The global environmental emergency is the biggest challenge facing our world. Large-scale biodiversity loss is a big part of this. While you might not think the urban areas many of us live in are particularly biodiverse, Assistant Curator Ashleigh Whiffin will change your mind and offers some tips for how to make a bit of space for nature.
‘Biodiversity’ refers to the incredible variety of plants and animals that we share this planet with. It’s this variety that truly is the spice of life. A loss in the variety of life can lead to a breakdown in the functioning of an ecosystem where decline has happened.
For me and many of my colleagues in the Natural Sciences department, research on biodiversity is at the core of our work. Our collections contain millions of animal specimens, developed over the course of 300 years, providing examples of the world’s rich biodiversity. These scientifically valuable specimens are housed at the National Museums Collection Centre (NMCC). This is where we prepare, identify, conserve and research these collections.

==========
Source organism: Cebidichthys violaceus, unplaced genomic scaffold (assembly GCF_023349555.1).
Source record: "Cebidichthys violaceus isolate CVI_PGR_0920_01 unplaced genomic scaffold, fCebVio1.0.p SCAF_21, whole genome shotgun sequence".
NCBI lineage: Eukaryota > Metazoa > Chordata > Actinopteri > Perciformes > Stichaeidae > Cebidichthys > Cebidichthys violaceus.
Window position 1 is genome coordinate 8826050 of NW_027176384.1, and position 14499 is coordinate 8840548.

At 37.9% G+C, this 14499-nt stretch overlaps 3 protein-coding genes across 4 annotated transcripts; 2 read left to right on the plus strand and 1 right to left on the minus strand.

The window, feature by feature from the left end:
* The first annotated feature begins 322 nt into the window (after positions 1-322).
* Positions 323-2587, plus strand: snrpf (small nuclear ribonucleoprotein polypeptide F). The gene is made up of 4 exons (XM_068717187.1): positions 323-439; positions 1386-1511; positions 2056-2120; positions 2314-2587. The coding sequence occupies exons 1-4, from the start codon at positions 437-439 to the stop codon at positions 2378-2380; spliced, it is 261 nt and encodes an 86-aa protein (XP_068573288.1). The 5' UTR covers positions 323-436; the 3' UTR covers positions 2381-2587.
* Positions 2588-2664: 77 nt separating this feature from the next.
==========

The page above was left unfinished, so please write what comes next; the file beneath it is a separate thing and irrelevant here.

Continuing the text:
The centre’s site in Granton is a mixture of old and new buildings, and two car parks, with small patches of green space laced between them. You’d be forgiven for assuming that this is not the type of place where nature can thrive. But look closer…
Biodiversity on our doorstep
As an entomologist, I’m always on the lookout for insects. Over the last few years, I’ve casually recorded some of the species found on site. However, with COVID putting previously scheduled fieldwork on hold, my attention turned a little closer to home. I began a broader survey of the animal and plant life at the NMCC. In early Autumn 2020, I conducted a BioBlitz: a snapshot of all the species in an area at a particular time. This led to more regular surveying, to capture the diversity of life on our site, across the seasons.
As part of the museums’ commitment to sustainability, we have made changes to the way we manage the green space at NMCC. ‘Weeds’, wildflowers often deemed to be growing in the wrong place, have been allowed to flourish, encouraging a diverse mix of flowers and grasses. These in turn encourage and support a wide range of insects and other invertebrates. So far, we have recorded several species of bee, including five different bumblebees and two species of leafcutter bees.